The challenges of the globalised economy, the increase of international transportation and other technological developments should make migration an easy move for those interested in moving to and from other countries. However this is not the common scenario of migrant workers, particularly women. Globalisation, economic crises, unemployment and increasing poverty have prompted many workers in low income countries of the Americas to seek work out of their country of origin. Women have done so but mostly reaching low-skilled-labour.
The phenomenon of migration affects Latin America and the Caribbean, just as the rest of the world. It continues to increase in volume, dynamic s and complexity since several decades, and is strongly linked to people chasing better opportunities of employment, income and work. Most of the countries are involved either as destination, transit or origin for migrators. The United States is by far the most attractive destination for most migrant workers of Latin America (ILO, 2016). However, there are also many intra-regional destinations such as Argentina, Barbados, Brazil, Costa Rica, Chile, Dominican Republic, Panama, Canada and Trinidad and Tobago; as well as other trans-continental destinations including Spain, Italy and Portugal.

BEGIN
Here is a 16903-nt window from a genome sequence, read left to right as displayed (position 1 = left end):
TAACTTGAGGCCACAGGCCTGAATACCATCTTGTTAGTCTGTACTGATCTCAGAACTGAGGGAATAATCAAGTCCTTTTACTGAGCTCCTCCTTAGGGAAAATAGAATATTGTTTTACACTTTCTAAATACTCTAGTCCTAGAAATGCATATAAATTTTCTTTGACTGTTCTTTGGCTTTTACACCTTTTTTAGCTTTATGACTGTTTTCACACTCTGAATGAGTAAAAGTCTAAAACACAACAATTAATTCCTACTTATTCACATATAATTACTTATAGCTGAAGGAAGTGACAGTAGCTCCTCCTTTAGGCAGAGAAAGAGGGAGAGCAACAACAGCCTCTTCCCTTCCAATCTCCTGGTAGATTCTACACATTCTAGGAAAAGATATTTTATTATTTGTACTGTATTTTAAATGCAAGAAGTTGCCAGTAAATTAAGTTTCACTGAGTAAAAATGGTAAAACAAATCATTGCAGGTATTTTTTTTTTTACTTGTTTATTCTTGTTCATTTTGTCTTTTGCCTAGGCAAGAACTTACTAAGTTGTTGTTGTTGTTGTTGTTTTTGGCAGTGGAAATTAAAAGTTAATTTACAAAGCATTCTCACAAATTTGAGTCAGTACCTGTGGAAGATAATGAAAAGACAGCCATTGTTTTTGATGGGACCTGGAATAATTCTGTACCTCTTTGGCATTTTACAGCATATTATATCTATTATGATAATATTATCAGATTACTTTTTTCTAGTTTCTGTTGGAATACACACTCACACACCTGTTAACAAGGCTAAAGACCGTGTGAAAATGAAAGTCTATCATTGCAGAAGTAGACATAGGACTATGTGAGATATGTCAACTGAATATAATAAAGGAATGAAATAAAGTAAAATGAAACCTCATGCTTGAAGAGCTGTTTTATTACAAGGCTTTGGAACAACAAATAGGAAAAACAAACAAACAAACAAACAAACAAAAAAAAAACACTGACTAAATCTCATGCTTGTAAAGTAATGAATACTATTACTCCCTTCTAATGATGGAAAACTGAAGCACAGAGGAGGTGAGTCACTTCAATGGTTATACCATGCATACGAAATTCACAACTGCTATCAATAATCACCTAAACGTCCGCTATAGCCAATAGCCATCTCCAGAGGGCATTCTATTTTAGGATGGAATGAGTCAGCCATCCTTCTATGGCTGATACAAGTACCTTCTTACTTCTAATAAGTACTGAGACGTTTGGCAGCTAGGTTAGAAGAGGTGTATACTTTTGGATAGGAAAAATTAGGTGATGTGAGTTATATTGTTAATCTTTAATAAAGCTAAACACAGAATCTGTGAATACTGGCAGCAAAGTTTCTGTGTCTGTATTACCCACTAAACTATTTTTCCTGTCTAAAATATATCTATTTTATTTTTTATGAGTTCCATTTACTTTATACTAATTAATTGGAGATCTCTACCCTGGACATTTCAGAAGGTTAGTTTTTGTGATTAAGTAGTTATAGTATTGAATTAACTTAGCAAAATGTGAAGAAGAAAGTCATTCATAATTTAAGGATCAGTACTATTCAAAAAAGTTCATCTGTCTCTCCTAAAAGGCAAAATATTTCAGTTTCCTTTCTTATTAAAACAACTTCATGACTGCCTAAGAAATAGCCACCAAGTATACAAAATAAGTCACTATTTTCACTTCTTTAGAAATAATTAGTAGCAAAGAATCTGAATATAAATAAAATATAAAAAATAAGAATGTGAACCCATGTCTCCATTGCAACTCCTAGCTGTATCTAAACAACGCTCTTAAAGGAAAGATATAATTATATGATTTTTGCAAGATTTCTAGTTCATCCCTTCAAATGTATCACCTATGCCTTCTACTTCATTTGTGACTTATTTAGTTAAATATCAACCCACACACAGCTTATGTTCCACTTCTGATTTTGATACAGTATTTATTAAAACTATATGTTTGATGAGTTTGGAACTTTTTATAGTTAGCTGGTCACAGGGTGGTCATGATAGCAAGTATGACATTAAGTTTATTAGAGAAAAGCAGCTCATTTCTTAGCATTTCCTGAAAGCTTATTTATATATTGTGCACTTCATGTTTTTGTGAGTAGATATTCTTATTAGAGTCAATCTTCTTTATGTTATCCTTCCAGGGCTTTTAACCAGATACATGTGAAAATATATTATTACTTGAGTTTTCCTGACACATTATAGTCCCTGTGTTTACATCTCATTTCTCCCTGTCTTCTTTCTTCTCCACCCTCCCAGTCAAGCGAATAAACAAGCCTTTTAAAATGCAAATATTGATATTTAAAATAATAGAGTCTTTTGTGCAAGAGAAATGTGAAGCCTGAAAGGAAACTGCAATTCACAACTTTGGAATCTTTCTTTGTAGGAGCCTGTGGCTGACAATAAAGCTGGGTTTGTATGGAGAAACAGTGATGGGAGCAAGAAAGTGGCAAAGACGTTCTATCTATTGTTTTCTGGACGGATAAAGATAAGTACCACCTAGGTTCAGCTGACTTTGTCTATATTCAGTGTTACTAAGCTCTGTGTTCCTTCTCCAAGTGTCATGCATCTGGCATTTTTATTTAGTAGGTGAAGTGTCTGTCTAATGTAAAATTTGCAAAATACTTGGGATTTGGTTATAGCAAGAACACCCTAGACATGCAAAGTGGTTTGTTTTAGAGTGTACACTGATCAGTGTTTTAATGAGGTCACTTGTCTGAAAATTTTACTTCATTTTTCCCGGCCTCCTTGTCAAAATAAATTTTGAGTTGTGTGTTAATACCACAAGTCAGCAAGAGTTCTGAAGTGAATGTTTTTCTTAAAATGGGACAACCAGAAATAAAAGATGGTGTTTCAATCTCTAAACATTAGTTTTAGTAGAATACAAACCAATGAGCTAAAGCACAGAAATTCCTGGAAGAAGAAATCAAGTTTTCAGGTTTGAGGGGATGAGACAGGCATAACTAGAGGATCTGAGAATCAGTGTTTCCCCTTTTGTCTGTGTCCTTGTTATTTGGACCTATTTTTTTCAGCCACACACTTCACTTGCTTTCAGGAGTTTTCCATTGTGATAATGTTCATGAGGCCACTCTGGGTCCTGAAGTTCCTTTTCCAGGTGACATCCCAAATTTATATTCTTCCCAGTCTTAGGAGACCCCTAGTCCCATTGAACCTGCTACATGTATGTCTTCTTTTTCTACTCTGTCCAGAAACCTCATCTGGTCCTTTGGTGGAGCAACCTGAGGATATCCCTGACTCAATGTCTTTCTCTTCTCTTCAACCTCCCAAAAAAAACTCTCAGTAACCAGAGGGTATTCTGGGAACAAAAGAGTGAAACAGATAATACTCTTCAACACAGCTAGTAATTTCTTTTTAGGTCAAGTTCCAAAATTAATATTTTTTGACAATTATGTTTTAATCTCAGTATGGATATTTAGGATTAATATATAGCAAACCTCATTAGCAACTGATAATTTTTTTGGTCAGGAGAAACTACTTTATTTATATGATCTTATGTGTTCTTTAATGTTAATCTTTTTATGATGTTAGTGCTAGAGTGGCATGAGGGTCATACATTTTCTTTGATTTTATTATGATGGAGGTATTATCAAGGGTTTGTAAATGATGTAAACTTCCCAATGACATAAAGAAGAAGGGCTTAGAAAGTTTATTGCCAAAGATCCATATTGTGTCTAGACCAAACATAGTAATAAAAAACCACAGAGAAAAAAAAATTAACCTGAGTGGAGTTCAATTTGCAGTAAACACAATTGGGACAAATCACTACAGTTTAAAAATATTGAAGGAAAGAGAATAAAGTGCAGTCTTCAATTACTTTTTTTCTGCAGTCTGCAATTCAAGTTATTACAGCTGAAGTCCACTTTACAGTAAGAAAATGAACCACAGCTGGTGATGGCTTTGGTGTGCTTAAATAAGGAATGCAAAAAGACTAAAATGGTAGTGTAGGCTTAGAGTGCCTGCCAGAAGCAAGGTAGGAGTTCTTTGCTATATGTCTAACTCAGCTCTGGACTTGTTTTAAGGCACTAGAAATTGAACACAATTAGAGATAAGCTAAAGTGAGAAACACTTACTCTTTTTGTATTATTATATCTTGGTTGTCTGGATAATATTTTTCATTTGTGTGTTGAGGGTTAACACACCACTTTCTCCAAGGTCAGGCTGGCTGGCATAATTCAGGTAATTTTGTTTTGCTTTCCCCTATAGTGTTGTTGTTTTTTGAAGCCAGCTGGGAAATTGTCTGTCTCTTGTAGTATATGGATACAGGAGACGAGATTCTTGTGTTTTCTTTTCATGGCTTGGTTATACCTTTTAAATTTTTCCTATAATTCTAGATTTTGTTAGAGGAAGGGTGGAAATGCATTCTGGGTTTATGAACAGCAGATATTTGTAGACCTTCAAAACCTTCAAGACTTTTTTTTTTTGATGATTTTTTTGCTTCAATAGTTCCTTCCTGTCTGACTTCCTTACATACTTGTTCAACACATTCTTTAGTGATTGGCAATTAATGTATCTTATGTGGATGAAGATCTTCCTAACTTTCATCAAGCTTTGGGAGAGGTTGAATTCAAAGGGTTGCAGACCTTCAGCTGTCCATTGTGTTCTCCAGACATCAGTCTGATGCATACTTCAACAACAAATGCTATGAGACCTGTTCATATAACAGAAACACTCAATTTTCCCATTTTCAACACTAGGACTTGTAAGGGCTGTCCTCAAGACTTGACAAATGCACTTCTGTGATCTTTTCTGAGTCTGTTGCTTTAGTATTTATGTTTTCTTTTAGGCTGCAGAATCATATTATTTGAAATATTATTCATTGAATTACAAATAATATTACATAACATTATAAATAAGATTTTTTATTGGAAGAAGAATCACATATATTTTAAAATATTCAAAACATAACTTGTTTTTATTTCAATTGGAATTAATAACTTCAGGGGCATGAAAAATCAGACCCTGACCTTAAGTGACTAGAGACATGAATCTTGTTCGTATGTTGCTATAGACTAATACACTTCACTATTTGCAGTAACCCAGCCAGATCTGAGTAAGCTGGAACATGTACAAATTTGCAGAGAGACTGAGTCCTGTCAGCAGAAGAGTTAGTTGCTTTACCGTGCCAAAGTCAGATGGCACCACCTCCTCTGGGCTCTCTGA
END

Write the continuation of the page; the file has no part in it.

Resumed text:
This presentation will make an overview of the recommendations of ILO Regional Report, the Organisation of American States OAS, the Pan-American Health Organisation PAHO, and the Economic Commission for Latin America and the Caribbean ECLAC, within others. It will highlight the challenges migrant workers face for achieving better working, equitable and fair migration, often worst for women than for men. It also illustrates critical cases of inequities between and within countries, trying to understand the needs of the ever-changing migration movements, and the concentration of migration in low-skilled work such as construction, agriculture, domestic servers and homecare, within other occupations. And the conditions under which workers are integrated to the labour market (salaries, working conditions, health and safety, social protection, etc.).
In conclusion, although the phenomenon is now more visible due to research, social media and communication technologies reaching all corners of the world, policy and governance challenges remain to be a target for improving the conditions of working migrants, particularly women, in the Americas. This is an invitation to maintain research of this phenomena as a priority.